It’s short, simple, and straightforward. All important information falls concisely above the fold. Instantly, a compelling headline capture’s my attention, and the layout provides all important information that speaks to any content marketer’s values. A product that’ll help me improve reach and engagement? Where do I sign up? From a trust factor there is the all important “I won’t be spammed” statement, places correctly right beneath the email address field.
Editor’s note: After the simple sign-up, you are provided with a nice modal explanation of what to do next. Smart!
The page feels a little impersonal and could benefit from a testimonial beyond a list of companies that are already using the product. As is, the dashboard screenshots are small and tough to follow: strategic image-cropping would help with a much-needed face lift, or some nice modal popup screenshots (lightbox style) would provide a deeper preview).
How I Found It: LinkedIn display ad
Blog Talk Radio is a platform for people to create and broadcast talk radio shows online.
This landing page is an example that shows how photos can be an elegant and effective marketing tools. It builds a personal rapport with the audiences by incorporating pictures of real users. The images rotate through three different individuals — one male and two female– to appeal to a variety of demographics. The layout is simplistic, focusing on trust and usability as a key emphasis with real customer quotes and images that put faces to the name.
Editors note: A few other plusses:
The landing page could benefit from a clearer description of the service. As-is, the emphasis is on the people who use the product rather than the product itself. A quick way to address this issue is to design a layout with an attention-grabbing headline that says something like “Create Your Own Talk Radio Show.”
How I Found It: Google AdWords campaign
Fidelity provides investment and asset management services to consumers through products such as IRAs and 401(k) plans.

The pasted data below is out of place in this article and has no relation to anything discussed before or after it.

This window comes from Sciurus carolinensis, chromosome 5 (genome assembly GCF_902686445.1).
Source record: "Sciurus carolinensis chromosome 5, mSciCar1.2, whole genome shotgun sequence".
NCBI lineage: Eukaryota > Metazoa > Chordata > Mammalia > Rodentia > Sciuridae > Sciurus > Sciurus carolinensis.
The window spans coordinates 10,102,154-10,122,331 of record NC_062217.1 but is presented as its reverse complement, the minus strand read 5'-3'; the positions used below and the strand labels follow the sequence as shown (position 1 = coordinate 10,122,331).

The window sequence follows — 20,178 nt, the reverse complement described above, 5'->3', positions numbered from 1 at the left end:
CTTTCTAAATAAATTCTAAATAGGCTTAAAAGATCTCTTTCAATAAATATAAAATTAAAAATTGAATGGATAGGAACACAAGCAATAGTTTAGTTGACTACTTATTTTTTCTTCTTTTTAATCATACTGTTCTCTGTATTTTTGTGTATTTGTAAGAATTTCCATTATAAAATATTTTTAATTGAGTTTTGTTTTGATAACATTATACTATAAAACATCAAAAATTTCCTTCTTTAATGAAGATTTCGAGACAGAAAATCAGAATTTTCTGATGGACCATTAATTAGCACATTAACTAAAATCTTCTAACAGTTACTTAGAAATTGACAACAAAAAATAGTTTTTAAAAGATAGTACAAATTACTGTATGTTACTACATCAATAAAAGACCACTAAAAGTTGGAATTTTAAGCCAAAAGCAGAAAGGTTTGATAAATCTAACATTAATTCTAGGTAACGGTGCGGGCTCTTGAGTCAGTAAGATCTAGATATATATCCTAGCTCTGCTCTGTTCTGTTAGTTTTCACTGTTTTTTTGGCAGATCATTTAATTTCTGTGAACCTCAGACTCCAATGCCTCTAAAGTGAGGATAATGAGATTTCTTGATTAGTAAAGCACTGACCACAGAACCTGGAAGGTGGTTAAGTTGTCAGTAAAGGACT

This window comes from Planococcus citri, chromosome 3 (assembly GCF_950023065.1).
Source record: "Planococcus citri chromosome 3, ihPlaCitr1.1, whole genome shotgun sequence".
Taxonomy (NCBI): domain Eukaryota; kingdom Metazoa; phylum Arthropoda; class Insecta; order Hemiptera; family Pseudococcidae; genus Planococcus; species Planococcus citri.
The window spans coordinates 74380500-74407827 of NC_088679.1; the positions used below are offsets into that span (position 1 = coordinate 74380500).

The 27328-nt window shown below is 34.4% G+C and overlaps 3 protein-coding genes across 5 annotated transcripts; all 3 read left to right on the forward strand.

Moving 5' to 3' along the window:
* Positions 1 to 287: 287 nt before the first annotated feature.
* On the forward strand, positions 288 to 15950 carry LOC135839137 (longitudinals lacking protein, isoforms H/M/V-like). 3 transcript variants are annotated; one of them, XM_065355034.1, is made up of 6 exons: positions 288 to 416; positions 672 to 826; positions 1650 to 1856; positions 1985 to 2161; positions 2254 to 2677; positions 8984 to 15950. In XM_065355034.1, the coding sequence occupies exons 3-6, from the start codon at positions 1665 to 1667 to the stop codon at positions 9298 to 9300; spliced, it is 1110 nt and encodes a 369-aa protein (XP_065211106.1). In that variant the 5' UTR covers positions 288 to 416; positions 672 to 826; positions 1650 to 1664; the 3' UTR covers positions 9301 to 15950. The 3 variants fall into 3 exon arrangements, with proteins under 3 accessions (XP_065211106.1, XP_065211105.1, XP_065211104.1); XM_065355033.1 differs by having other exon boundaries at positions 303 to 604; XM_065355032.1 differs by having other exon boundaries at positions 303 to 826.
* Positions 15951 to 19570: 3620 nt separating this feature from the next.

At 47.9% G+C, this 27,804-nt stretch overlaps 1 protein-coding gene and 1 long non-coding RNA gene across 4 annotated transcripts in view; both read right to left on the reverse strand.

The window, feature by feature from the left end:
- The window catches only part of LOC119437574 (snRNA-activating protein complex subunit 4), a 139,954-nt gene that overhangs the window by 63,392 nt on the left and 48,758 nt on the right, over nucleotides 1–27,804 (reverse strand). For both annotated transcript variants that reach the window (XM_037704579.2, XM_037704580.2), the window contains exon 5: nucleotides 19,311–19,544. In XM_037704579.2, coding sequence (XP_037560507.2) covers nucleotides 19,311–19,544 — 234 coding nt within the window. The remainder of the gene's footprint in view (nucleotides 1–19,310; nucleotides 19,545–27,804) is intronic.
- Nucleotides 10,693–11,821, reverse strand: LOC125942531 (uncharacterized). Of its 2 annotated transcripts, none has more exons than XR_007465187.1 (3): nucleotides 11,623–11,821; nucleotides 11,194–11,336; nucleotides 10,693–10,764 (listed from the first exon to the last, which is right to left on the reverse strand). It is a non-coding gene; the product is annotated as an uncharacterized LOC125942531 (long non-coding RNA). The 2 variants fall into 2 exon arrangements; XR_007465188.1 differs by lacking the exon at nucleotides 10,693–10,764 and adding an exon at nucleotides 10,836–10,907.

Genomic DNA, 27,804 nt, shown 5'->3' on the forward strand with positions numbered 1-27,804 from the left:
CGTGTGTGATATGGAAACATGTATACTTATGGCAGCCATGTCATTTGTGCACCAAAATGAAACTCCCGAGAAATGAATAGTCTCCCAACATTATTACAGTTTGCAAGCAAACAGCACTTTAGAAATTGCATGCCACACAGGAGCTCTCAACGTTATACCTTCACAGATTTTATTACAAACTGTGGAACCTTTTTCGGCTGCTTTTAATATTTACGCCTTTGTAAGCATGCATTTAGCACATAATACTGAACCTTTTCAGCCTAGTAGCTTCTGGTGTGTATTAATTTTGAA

This landing page leverages a layout that makes sense by keeping pertinent information above the fold and orienting the audience with a compelling headline and dominant visual element that shows a strong sense of content of use. The Apple gift card promotion is a strong incentive tool and added bonus for the campaign to help drive conversions. While the landing page is designed for desktop and laptop viewers, there is a QR code for people to get the app on their mobile devices.
Editors note: There is a video in the bottom-left to aid understanding for interested parties and help boost conversions. But I can’t help feeling that it should have been embedded inside the iPad iself – or at least have an enlargeable lightbox screenshot that can be opened from the iPad image. I feel like they missed the perfect spot for a product demo.
Editor’s notes: The call to action button might be better as a double lined button which would have the affect of increasing it’s size/dominance – and separating the action and benefit. Another option would be to include the details about the $500 Apple gift card promotion would be better-placed beneath the call to action. Something to try as part of an A/B test.
When you click through, you are faced with a second landing page with terms and conditions (and unnecessary frustration). It would be much better to have the t&c be launched into a modal window from the first page so you can read it if you want and not be interrupted by it.
Please share your comments, good and bad. What did you learn from these landing pages? How would you change them?